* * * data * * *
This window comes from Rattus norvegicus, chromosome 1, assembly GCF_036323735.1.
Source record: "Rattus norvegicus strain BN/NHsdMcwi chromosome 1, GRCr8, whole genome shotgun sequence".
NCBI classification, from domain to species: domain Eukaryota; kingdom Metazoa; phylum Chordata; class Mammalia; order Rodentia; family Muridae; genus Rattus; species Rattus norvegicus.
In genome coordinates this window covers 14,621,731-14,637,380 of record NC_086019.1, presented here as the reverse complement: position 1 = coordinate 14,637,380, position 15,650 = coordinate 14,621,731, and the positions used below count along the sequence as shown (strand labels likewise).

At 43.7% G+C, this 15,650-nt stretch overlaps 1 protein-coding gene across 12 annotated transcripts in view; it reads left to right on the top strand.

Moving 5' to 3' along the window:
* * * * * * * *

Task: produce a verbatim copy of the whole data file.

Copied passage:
This window comes from Rattus norvegicus, chromosome 1, assembly GCF_036323735.1.
Source record: "Rattus norvegicus strain BN/NHsdMcwi chromosome 1, GRCr8, whole genome shotgun sequence".
NCBI classification, from domain to species: domain Eukaryota; kingdom Metazoa; phylum Chordata; class Mammalia; order Rodentia; family Muridae; genus Rattus; species Rattus norvegicus.
In genome coordinates this window covers 14,621,731-14,637,380 of record NC_086019.1, presented here as the reverse complement: position 1 = coordinate 14,637,380, position 15,650 = coordinate 14,621,731, and the positions used below count along the sequence as shown (strand labels likewise).

At 43.7% G+C, this 15,650-nt stretch overlaps 1 protein-coding gene across 12 annotated transcripts in view; it reads left to right on the top strand.

Moving 5' to 3' along the window: